June is typically Pride Month, but our pride won't be contained to one month alone. Our queer community is so awesome, we have three different pride events! Tonight we focus on Latino Gay Pride and we welcome organizers of this festival, including David Martinez, Vanessa La Torre, and Alejandro Juarez. Joaquin Lopez and Nurys Herrera perform live music during the show too.
The show started with Khalil Edwards joining us by phone to discuss the work of Portland PFLAG, the different chapters of PFLAG, and their upcoming fundraiser.
Bill and Jane talk about the relationship between welfare and the working-poor, paying special attention to working-mothers in Jane's research. Jane says she and her colleagues have wanted to know how the relationship between government, families and business has changed to affect the division of labor she and feminists call "social reproduction" - basically getting people into the next generation. She laments that a lot of people in government today seem to think that tax-payers arrive on the scene fully developed and ready to work. Jane hopes to dislodge that assumption and show that children and adults need many things - like healthcare, childcare and the flexibility to take care of personal crises - secured by their community to flourish individually.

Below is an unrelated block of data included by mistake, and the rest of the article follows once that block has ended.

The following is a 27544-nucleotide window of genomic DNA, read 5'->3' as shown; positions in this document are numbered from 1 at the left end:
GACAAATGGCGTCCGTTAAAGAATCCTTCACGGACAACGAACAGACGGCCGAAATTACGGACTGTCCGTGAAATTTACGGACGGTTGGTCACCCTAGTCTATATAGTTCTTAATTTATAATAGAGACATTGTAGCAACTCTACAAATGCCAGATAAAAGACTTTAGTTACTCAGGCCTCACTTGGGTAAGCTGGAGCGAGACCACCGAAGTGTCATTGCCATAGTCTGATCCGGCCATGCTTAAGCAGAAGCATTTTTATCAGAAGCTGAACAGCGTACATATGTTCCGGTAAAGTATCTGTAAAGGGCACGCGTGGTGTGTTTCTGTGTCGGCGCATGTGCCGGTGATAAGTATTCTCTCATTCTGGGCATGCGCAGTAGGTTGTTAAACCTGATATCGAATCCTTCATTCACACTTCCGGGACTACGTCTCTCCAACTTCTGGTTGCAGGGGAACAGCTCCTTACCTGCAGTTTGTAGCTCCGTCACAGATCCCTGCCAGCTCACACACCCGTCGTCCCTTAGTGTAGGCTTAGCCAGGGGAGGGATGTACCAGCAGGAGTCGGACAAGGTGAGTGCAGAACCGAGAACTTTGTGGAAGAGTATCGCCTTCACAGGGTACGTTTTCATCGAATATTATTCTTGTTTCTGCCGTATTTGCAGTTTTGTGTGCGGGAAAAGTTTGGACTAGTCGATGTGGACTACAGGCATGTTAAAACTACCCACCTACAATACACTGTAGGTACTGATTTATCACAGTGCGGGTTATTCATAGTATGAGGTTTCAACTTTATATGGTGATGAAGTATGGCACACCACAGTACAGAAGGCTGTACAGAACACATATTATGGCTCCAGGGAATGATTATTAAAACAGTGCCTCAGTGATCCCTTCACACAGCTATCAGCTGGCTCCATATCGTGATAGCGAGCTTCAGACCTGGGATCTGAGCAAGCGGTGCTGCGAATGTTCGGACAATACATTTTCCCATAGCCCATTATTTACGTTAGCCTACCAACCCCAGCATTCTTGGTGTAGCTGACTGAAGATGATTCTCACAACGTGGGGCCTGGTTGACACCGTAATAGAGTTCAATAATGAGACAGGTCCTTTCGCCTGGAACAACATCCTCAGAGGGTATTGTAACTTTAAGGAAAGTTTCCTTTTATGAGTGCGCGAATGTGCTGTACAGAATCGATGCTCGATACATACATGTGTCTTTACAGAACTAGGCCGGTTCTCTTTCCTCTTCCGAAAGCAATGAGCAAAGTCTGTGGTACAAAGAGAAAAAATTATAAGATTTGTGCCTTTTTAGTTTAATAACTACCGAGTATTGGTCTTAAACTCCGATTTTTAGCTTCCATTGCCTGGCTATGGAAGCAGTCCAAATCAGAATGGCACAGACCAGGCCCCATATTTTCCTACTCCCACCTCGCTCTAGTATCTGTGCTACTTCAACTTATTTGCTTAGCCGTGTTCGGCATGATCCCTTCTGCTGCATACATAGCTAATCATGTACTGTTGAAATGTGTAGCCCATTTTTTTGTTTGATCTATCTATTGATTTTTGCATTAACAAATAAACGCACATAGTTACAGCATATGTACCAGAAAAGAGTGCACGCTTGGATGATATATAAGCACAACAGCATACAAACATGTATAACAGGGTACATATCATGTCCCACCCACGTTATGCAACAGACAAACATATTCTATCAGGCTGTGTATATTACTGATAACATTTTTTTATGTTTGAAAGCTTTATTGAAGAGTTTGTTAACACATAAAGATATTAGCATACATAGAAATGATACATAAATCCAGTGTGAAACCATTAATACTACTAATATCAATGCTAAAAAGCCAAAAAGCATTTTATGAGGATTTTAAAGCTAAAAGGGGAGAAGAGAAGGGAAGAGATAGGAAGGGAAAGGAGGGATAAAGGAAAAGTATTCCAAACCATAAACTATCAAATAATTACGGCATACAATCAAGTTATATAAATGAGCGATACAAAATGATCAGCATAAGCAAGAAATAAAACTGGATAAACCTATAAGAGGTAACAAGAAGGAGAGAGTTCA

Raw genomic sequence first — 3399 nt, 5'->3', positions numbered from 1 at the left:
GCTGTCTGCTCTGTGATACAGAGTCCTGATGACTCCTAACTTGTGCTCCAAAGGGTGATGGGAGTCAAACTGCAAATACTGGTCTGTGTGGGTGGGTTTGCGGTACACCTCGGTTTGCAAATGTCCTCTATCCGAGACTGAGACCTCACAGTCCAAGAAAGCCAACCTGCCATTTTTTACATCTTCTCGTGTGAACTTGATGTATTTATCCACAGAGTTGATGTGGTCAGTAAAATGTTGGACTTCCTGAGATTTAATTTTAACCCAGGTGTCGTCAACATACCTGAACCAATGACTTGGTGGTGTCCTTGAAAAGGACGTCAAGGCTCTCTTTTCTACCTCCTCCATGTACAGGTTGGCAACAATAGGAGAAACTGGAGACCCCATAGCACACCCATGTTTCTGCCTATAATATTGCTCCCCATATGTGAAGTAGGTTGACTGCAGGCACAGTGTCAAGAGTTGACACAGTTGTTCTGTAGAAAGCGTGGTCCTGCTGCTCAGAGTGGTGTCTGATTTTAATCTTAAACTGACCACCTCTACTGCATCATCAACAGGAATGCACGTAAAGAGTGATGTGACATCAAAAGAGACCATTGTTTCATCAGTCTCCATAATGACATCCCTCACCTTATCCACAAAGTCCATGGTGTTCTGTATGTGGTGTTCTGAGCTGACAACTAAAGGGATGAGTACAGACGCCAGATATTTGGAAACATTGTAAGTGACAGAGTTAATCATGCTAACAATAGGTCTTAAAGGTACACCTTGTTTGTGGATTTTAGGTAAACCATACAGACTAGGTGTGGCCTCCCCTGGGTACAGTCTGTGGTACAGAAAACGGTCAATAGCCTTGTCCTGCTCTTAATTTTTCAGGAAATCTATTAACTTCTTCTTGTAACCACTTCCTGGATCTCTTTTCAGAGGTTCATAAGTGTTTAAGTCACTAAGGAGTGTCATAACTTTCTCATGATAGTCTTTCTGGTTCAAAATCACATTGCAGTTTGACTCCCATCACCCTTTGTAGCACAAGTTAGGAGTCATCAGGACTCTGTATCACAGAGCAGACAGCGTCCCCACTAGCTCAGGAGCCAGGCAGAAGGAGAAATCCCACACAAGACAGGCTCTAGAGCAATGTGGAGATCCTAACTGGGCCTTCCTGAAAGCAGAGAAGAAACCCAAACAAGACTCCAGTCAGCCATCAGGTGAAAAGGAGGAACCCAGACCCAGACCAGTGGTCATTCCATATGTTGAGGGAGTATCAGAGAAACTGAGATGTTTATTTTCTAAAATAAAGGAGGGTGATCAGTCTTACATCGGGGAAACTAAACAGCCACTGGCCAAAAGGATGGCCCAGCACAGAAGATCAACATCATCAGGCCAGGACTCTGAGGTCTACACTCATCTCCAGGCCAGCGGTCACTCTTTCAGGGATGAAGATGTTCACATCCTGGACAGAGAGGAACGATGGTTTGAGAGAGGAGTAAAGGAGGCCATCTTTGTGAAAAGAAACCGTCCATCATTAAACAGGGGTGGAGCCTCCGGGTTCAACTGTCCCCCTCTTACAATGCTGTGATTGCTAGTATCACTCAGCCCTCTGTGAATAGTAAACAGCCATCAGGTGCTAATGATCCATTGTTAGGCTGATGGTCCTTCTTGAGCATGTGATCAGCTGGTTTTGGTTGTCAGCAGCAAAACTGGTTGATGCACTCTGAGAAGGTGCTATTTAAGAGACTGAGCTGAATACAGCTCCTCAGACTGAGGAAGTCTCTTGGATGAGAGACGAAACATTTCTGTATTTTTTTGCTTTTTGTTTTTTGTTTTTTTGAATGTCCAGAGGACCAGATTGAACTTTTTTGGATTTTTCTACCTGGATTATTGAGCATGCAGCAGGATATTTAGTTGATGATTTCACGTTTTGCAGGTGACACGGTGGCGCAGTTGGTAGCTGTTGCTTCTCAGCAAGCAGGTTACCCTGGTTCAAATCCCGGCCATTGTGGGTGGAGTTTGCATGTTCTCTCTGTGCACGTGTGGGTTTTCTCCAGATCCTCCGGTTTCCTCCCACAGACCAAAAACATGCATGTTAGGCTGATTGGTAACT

In light of the death of Osama Bin Laden, the world has been reflecting on the upcoming ten-year anniversary of September 11lth. While Sarika Mehta was visiting Washington, DC, she sat down with Deepa Iyer and Afshan Khoja from the community activist organization, South Asian Americans Leading Together (SAALT). Deepa discussed how September 11th has impacted the South Asian community in the US, as well as other minorities.
Mr. President: With Joe on leave, Abe looks at the 7-decade growth of executive power in the U.S.
It's been nearly 70 years since the U.S. Congress has declared war. The current administration has enshrined anddeepened the surveillance state first ushered in under the auspices of the Cold War and the War on Drugs, and then imposed under G.W. Bush's War on Terror. Once-inviolable rights to counsel, swift trial, due process, security from search and seizure, and habeas corpus have been rendered insubstantial.